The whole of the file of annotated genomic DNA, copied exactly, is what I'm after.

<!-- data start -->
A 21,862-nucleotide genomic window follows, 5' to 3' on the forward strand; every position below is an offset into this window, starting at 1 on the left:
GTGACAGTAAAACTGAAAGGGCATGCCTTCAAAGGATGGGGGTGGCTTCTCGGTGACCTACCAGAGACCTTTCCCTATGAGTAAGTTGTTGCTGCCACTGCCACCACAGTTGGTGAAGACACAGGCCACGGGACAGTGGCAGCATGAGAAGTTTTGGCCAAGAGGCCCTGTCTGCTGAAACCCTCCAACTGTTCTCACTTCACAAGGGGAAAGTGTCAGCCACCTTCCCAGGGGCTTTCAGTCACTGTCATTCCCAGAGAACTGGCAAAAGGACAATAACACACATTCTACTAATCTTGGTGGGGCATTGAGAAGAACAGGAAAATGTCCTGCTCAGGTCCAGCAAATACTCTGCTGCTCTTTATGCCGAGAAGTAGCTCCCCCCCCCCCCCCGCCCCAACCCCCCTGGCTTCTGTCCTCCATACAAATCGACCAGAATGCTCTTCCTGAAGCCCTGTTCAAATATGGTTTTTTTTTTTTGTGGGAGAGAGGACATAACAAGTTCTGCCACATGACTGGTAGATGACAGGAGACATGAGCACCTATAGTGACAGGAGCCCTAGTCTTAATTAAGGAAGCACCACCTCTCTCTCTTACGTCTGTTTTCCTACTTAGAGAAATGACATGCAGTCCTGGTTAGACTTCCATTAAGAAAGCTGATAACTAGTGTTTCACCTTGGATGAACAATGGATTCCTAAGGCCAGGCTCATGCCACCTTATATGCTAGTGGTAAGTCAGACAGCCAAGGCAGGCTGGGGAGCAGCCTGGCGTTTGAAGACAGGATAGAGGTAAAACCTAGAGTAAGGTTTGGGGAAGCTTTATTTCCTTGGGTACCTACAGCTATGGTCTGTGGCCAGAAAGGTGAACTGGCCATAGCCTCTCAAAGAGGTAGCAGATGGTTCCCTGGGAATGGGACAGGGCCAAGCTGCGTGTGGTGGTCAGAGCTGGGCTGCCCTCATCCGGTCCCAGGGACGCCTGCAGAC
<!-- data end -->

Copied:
A 21,862-nucleotide genomic window follows, 5' to 3' on the forward strand; every position below is an offset into this window, starting at 1 on the left:
GTGACAGTAAAACTGAAAGGGCATGCCTTCAAAGGATGGGGGTGGCTTCTCGGTGACCTACCAGAGACCTTTCCCTATGAGTAAGTTGTTGCTGCCACTGCCACCACAGTTGGTGAAGACACAGGCCACGGGACAGTGGCAGCATGAGAAGTTTTGGCCAAGAGGCCCTGTCTGCTGAAACCCTCCAACTGTTCTCACTTCACAAGGGGAAAGTGTCAGCCACCTTCCCAGGGGCTTTCAGTCACTGTCATTCCCAGAGAACTGGCAAAAGGACAATAACACACATTCTACTAATCTTGGTGGGGCATTGAGAAGAACAGGAAAATGTCCTGCTCAGGTCCAGCAAATACTCTGCTGCTCTTTATGCCGAGAAGTAGCTCCCCCCCCCCCCCCGCCCCAACCCCCCTGGCTTCTGTCCTCCATACAAATCGACCAGAATGCTCTTCCTGAAGCCCTGTTCAAATATGGTTTTTTTTTTTTGTGGGAGAGAGGACATAACAAGTTCTGCCACATGACTGGTAGATGACAGGAGACATGAGCACCTATAGTGACAGGAGCCCTAGTCTTAATTAAGGAAGCACCACCTCTCTCTCTTACGTCTGTTTTCCTACTTAGAGAAATGACATGCAGTCCTGGTTAGACTTCCATTAAGAAAGCTGATAACTAGTGTTTCACCTTGGATGAACAATGGATTCCTAAGGCCAGGCTCATGCCACCTTATATGCTAGTGGTAAGTCAGACAGCCAAGGCAGGCTGGGGAGCAGCCTGGCGTTTGAAGACAGGATAGAGGTAAAACCTAGAGTAAGGTTTGGGGAAGCTTTATTTCCTTGGGTACCTACAGCTATGGTCTGTGGCCAGAAAGGTGAACTGGCCATAGCCTCTCAAAGAGGTAGCAGATGGTTCCCTGGGAATGGGACAGGGCCAAGCTGCGTGTGGTGGTCAGAGCTGGGCTGCCCTCATCCGGTCCCAGGGACGCCTGCAGAC